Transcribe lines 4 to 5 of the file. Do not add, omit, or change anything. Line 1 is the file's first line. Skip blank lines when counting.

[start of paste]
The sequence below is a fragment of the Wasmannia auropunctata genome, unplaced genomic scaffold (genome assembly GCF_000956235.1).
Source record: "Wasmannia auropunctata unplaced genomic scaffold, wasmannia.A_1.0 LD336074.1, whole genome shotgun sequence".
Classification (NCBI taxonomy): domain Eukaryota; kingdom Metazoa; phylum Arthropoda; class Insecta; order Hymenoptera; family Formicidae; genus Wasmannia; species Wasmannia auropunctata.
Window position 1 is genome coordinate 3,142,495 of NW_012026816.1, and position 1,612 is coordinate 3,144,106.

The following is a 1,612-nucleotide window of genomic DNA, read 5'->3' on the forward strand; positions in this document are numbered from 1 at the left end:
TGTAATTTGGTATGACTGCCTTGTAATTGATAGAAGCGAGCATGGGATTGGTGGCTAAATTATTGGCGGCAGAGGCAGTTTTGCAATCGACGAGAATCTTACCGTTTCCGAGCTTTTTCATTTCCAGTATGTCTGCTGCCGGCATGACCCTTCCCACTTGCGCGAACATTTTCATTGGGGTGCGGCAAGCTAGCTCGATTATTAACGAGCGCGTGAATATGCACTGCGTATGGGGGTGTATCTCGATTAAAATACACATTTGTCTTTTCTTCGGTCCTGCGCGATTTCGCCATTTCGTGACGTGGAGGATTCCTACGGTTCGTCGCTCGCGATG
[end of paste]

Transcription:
Window position 1 is genome coordinate 3,142,495 of NW_012026816.1, and position 1,612 is coordinate 3,144,106.

The following is a 1,612-nucleotide window of genomic DNA, read 5'->3' on the forward strand; positions in this document are numbered from 1 at the left end: